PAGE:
Are Heart Palpitations Normal? FAQs About Heart Palpitations and Their Causes

Fact checked by Megan Soliman MD, MSc
Board-certified internal medicine physician

Heart palpitations are a form of arrhythmia that cause the rapid beating of your heart, making you feel like it’s pounding against your chest. Heart palpitations result from an irregular heartbeat that causes your heart to beat fast or slow.

The sensation is similar to the fluttering feeling you get in your chest when you’re nervous or excited. Some people describe it as their heartbeat fluttering uncomfortably inside their chest.

Over 16 percent of people experience heart palpitations at some point in their lives. However, what causes heart palpitations, and how do you know if they’re normal or something to worry about? This article will answer popular questions about heart palpitations and walk you through everything you need to know about the condition, including its causes, symptoms, and how to treat them effectively.

Are heart palpitations normal?

Have you pondered the question, “Are heart palpitations normal”? While they sometimes signal a serious medical condition, most of the time, heart palpitations are harmless.

Your heart has an electrical system that causes it to beat regularly and consistently throughout your life. A normal heartbeat is regular and evenly spaced out.

When you have heart palpitations, your heart beats more quickly or forcefully than usual or beats irregularly.

When evaluating heart palpitations, it’s important to determine if they’re the result of an underlying medical condition. While they may be harmless, if you experience heart palpitations, it’s crucial to see a doctor to get proper treatment or rule out any serious conditions.

What causes heart palpitations?

Heart palpitations are a common symptom that many people experience. In most cases, they’re harmless and don’t cause any harm to your heart or body. Some of the causes of heart palpitations include:

  • Stress and anxiety
  • Dehydration
  • Anemia (lack of healthy red blood cells)
  • Hyperthyroidism (overactive thyroid)
  • Heart disease (e.g., hypertension, arrhythmias, angina)
  • Electrolyte imbalances (elevated levels of potassium, sodium, magnesium, and calcium in your blood)
An older woman having heart palpitations after eating

Several risk factors can increase your chances of experiencing heart palpitations:

  • A family history of heart problems
  • High blood pressure
  • Depression and anxiety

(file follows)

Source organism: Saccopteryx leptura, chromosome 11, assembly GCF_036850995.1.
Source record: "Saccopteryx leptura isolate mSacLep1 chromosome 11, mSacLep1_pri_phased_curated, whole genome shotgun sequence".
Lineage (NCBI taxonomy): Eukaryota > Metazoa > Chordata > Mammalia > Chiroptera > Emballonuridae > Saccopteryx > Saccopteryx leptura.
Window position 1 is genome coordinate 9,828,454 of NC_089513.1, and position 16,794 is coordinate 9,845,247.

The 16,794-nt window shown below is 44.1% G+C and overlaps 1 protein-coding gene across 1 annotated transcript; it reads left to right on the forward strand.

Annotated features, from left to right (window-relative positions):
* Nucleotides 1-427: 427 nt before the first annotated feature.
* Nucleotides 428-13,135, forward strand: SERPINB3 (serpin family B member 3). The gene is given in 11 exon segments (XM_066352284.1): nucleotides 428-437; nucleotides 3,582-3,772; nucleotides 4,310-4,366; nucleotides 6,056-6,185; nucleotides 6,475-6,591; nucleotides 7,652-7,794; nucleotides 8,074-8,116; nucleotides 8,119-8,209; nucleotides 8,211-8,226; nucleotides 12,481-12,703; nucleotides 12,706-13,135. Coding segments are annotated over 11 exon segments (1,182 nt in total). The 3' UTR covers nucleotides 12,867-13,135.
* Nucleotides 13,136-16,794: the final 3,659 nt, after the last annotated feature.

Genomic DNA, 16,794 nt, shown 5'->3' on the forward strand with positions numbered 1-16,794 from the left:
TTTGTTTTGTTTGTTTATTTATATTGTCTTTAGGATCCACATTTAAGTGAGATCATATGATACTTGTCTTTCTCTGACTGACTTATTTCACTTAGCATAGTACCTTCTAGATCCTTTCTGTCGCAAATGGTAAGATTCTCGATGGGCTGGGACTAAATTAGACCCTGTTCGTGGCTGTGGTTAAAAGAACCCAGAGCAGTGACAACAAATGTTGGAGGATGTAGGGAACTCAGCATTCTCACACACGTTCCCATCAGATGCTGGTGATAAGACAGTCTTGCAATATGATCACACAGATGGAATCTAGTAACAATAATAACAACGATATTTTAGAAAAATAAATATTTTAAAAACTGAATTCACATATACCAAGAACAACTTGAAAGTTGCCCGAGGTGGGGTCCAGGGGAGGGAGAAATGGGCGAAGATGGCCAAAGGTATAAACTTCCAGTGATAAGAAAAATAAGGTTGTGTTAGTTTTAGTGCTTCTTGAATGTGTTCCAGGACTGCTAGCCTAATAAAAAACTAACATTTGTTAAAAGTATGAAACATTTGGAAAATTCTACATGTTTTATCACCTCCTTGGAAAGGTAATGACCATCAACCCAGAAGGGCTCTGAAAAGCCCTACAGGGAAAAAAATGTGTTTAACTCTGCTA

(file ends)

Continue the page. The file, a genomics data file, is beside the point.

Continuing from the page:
• Pregnancy
  • Too much caffeine or alcohol use (including binge drinking)
  • High salt intake
  • Taking certain medications, including some antidepressants and blood pressure drugs

Why do I get heart palpitations after eating?

Having heart palpitations after eating may occur as a result of the body’s response to the digestion of food. You may occasionally experience heart palpitations after eating if you eat too quickly. When you eat too fast, your heart has to work harder to pump the food through your digestive tract and into your bloodstream. This increased workload can cause your heart to beat faster or skip beats, and you might also have heart palpitations upon waking.

Certain foods can trigger heart palpitations after eating, such as:

  • Fatty or spicy foods
  • Foods rich in carbohydrates
  • Beverages like alcohol
  • Food containing monosodium glutamate

It’s not uncommon for palpitations to occur after eating. This is because eating causes blood sugar levels to rise and fall rapidly. The fattier and saltier the food, the greater the effect on blood sugar levels. This can cause your heart rate to speed up slightly to adjust to the new glucose levels in your bloodstream. This change in heart rate can be felt as palpitations or skipped heartbeats.

Are heart palpitations dangerous?

Heart palpitations are a common sensation in which the heartbeat feels abnormal or irregular. This begs the question: Are heart palpitations dangerous?

Not exactly. In most cases, it is a nonthreatening condition that can be related to stress and anxiety. However, heart palpitations can also be a symptom of other conditions such as thyroid disease, heart disease, or an underlying blood clotting disorder.

Take control of your well-being with WeatherWell!
Download our free app to track your symptoms and predict how the weather will affect you.
Weatherwell app screenshot

If you’re experiencing heart palpitations regularly (more than once or twice a month), it is important to see your doctor to rule out any potential underlying causes that could be dangerous for your health.

Does anxiety go hand in hand with heart palpitations?